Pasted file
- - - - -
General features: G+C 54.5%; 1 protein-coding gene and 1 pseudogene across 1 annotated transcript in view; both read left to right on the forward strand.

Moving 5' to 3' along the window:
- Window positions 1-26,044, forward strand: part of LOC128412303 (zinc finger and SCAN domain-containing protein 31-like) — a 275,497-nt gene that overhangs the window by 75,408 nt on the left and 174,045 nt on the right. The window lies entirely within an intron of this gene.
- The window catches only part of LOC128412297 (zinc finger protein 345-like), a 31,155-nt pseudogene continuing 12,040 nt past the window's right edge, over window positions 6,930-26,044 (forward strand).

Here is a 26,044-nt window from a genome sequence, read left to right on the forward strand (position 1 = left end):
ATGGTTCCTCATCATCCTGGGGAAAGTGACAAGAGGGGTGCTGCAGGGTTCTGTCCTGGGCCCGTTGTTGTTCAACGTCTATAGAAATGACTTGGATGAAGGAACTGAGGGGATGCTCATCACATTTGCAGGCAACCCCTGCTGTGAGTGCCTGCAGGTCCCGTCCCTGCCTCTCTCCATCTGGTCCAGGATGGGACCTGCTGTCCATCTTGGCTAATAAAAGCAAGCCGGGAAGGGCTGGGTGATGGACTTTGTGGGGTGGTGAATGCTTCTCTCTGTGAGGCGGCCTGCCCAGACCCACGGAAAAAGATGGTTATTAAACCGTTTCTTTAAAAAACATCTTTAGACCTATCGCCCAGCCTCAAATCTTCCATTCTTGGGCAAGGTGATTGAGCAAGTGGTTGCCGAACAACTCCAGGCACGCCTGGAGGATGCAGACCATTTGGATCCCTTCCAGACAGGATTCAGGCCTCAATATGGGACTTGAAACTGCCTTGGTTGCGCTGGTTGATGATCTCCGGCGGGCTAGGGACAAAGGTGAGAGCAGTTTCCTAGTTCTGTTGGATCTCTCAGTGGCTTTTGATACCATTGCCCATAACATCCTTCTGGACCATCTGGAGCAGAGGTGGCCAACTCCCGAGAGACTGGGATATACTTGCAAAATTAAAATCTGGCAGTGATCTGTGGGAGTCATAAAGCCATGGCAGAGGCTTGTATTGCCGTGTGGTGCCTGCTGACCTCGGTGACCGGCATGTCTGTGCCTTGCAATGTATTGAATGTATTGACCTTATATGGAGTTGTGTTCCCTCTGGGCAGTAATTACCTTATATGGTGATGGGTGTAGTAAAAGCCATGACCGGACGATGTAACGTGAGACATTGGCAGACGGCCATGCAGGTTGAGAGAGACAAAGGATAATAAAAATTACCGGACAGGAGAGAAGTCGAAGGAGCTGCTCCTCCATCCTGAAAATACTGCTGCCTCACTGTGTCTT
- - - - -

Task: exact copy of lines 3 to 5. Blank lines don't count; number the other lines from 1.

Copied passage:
- Window positions 1-26,044, forward strand: part of LOC128412303 (zinc finger and SCAN domain-containing protein 31-like) — a 275,497-nt gene that overhangs the window by 75,408 nt on the left and 174,045 nt on the right. The window lies entirely within an intron of this gene.
- The window catches only part of LOC128412297 (zinc finger protein 345-like), a 31,155-nt pseudogene continuing 12,040 nt past the window's right edge, over window positions 6,930-26,044 (forward strand).

Here is a 26,044-nt window from a genome sequence, read left to right on the forward strand (position 1 = left end):